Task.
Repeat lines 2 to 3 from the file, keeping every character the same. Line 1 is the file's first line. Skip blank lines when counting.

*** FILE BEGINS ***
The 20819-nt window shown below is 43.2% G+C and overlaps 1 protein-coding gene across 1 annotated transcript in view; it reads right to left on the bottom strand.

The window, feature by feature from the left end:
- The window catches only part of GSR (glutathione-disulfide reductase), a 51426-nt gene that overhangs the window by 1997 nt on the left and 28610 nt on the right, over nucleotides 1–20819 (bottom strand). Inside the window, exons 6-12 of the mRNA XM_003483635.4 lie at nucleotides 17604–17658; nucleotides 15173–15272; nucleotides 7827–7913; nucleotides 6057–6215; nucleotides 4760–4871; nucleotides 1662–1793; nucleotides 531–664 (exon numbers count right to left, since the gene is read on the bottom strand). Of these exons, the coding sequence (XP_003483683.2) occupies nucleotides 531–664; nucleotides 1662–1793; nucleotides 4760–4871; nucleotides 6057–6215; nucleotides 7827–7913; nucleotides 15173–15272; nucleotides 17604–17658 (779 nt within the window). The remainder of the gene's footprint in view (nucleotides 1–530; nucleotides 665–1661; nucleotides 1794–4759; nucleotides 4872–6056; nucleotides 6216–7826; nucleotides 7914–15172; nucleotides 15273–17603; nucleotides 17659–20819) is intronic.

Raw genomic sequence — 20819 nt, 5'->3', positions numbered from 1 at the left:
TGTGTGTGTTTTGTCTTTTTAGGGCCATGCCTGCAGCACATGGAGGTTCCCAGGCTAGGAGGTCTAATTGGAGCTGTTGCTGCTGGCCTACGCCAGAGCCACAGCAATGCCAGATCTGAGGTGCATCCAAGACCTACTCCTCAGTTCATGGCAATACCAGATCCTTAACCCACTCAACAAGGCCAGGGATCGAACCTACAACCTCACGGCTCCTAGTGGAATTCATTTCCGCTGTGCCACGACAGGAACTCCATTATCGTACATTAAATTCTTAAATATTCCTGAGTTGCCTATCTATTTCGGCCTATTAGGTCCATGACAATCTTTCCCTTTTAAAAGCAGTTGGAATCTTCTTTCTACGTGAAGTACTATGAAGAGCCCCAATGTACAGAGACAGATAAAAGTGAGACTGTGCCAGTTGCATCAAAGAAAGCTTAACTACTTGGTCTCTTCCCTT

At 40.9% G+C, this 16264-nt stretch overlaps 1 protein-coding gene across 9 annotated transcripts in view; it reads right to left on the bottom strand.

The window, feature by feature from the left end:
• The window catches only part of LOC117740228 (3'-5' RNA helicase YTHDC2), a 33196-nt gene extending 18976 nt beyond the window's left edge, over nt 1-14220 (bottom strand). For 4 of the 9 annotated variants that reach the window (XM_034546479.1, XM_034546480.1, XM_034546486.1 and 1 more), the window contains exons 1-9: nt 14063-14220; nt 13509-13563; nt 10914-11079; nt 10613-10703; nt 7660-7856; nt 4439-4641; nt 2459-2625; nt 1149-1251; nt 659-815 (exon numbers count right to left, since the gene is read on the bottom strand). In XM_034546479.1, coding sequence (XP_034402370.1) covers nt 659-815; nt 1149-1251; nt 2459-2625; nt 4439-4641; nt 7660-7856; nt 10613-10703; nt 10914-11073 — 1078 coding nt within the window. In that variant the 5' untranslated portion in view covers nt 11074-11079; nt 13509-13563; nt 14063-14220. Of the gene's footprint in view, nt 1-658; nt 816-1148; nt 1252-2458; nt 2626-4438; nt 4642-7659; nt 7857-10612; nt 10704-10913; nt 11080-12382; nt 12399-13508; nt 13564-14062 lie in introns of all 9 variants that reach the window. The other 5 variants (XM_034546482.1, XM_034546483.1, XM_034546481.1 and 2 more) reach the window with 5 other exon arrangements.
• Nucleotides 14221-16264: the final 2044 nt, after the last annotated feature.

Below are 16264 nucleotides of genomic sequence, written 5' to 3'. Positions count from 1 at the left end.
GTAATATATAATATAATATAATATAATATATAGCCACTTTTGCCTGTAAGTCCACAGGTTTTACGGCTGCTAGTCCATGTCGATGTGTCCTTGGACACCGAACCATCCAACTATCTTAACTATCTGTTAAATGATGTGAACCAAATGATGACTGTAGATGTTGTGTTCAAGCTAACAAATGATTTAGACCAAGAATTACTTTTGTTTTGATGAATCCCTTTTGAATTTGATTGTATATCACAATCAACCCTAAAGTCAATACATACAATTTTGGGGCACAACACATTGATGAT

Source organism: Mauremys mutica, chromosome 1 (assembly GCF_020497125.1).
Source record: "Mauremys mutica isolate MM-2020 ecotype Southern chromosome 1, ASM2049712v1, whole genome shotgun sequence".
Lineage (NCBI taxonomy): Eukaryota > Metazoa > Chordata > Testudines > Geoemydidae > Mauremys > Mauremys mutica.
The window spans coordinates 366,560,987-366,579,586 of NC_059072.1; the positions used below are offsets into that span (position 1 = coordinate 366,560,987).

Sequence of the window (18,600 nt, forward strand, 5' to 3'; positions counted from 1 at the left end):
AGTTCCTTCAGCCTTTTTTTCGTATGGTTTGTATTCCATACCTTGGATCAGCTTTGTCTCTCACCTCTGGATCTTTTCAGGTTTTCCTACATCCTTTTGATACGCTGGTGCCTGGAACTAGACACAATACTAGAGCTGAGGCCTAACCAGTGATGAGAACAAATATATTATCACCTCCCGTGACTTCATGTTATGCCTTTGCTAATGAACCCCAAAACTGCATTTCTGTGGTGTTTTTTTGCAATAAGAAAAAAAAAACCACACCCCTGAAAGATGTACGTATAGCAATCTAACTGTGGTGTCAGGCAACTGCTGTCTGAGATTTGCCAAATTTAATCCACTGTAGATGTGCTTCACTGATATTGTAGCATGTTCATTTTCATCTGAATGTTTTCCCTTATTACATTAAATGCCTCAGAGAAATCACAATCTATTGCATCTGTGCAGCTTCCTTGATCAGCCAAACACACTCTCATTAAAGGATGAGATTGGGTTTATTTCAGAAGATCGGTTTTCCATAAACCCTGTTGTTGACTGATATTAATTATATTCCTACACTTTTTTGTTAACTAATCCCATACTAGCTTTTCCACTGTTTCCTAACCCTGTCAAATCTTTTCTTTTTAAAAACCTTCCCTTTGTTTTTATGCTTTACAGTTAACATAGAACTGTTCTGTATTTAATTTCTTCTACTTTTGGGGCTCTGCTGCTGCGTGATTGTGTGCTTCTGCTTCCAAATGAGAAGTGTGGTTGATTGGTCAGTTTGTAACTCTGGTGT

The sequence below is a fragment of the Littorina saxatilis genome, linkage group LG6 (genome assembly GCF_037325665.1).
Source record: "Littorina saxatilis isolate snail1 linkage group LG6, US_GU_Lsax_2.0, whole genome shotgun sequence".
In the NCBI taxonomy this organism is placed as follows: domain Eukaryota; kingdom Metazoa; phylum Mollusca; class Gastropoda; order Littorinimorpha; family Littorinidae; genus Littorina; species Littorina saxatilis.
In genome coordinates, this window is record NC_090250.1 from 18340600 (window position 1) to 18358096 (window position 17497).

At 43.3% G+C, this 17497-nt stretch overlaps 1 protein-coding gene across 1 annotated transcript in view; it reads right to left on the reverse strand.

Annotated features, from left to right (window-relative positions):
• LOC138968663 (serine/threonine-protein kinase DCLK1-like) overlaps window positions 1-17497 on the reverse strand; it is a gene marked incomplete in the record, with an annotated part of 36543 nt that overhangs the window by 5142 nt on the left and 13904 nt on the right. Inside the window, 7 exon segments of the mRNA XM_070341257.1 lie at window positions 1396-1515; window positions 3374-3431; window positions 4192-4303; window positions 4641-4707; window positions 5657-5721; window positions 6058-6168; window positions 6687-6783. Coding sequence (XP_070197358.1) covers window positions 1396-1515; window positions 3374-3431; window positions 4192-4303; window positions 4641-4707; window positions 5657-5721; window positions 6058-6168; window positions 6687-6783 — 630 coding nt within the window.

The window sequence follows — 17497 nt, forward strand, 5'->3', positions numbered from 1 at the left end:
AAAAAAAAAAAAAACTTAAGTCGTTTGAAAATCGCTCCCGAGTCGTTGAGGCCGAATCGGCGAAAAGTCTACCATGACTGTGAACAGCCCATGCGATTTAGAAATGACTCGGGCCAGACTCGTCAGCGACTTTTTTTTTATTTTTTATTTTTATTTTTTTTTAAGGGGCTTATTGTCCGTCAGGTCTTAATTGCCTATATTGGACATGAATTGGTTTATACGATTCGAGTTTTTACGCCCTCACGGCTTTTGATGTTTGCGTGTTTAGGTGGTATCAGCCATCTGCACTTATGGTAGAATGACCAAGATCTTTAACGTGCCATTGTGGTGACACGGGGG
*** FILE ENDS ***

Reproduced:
The window, feature by feature from the left end:
- The window catches only part of GSR (glutathione-disulfide reductase), a 51426-nt gene that overhangs the window by 1997 nt on the left and 28610 nt on the right, over nucleotides 1–20819 (bottom strand). Inside the window, exons 6-12 of the mRNA XM_003483635.4 lie at nucleotides 17604–17658; nucleotides 15173–15272; nucleotides 7827–7913; nucleotides 6057–6215; nucleotides 4760–4871; nucleotides 1662–1793; nucleotides 531–664 (exon numbers count right to left, since the gene is read on the bottom strand). Of these exons, the coding sequence (XP_003483683.2) occupies nucleotides 531–664; nucleotides 1662–1793; nucleotides 4760–4871; nucleotides 6057–6215; nucleotides 7827–7913; nucleotides 15173–15272; nucleotides 17604–17658 (779 nt within the window). The remainder of the gene's footprint in view (nucleotides 1–530; nucleotides 665–1661; nucleotides 1794–4759; nucleotides 4872–6056; nucleotides 6216–7826; nucleotides 7914–15172; nucleotides 15273–17603; nucleotides 17659–20819) is intronic.